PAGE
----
I Don’t Cry Much Anymore

My womanhood thus far has been roses and scorn,

full of the trials of not-texting-back and

the chalky taste of multivitamins and not fitting in.

 

“I am …”, I thought at ten, “… a shy girl,”

that’s me, “a shy girl who likes animals.”

 

And now I’m not sure if I like men.

Or this* man,

or graduating early,

or getting too thin.

 

I was taught the subtle art of

arched back, chin up,

one eye on the rear-view kids,

one eye along the road ahead;

trained in graceful knuckles run across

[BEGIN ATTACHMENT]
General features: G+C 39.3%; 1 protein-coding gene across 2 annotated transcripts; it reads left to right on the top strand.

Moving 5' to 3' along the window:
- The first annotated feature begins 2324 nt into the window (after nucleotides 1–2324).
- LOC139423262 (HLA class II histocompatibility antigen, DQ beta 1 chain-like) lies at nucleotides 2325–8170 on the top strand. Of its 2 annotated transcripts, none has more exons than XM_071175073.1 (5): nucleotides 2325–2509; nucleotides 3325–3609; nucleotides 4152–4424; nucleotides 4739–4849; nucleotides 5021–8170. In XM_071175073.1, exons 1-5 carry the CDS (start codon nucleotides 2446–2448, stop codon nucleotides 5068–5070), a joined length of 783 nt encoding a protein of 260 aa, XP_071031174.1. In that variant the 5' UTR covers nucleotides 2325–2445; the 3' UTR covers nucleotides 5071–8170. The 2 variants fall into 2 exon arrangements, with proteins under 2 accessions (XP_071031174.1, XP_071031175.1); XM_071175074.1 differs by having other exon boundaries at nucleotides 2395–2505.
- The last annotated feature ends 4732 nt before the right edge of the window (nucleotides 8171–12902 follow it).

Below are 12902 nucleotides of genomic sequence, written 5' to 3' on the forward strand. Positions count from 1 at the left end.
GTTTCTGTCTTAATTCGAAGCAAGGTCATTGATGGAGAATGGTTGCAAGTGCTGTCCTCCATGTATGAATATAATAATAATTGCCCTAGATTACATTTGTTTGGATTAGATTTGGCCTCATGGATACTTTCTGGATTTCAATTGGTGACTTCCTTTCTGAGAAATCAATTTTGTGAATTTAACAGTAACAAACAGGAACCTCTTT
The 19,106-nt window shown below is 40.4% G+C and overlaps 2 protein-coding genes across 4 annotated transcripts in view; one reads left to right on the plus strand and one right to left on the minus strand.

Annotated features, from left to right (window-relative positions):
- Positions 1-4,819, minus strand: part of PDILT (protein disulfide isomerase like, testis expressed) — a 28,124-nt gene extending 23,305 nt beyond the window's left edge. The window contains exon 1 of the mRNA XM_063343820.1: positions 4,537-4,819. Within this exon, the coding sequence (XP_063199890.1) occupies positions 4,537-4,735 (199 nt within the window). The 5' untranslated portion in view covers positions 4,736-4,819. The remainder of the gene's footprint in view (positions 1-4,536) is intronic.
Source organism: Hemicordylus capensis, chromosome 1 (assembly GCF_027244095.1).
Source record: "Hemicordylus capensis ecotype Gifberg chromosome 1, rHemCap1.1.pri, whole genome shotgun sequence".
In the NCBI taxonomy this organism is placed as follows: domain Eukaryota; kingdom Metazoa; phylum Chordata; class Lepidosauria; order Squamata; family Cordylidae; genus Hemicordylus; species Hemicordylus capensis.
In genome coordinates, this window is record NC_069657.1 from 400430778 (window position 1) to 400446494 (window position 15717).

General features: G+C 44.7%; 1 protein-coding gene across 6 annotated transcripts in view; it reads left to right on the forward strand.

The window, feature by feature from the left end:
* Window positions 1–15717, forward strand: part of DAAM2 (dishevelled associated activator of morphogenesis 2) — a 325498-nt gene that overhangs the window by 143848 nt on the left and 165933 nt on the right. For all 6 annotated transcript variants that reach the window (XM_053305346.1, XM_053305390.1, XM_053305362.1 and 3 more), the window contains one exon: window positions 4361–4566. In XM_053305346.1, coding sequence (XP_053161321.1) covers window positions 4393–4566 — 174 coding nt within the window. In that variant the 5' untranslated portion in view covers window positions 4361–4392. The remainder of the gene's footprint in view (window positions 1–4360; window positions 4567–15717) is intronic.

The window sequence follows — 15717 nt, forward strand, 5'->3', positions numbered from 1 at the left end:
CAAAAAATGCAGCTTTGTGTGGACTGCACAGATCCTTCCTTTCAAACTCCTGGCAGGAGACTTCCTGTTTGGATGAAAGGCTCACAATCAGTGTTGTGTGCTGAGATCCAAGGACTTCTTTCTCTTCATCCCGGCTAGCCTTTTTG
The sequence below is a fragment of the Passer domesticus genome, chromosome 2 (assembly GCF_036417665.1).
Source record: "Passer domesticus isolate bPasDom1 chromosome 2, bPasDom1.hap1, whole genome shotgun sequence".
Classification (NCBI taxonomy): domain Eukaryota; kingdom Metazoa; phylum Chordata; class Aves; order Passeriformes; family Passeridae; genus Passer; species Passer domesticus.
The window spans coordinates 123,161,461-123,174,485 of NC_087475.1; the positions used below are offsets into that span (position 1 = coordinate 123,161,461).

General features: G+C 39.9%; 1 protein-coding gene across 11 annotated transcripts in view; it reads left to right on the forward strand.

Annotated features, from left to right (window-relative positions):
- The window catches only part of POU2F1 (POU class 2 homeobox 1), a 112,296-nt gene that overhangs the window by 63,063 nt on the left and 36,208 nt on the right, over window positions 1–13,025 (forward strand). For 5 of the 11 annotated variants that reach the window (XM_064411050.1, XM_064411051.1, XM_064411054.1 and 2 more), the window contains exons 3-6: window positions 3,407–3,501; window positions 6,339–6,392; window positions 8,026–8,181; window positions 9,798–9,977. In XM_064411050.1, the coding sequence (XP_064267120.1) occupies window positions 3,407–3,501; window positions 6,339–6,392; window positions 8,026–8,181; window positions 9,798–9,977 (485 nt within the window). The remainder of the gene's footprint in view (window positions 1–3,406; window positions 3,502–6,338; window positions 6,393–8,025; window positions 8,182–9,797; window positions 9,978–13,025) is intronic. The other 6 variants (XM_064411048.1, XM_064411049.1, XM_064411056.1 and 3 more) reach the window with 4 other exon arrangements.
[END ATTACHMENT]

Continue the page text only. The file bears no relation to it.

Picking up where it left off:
a loved one’s head.

I’m an expert in quiet frustration,

in keeping it in.

And I stopped believing in pain

when my mother caved in.

 

I learnt to worry at the door,

and on the phone,

and in the car.

I learnt the colors of the rainbow

on my knuckles.

I learnt the value of

women,

but most of all

I learnt that

tenderness

is spread much too thin.

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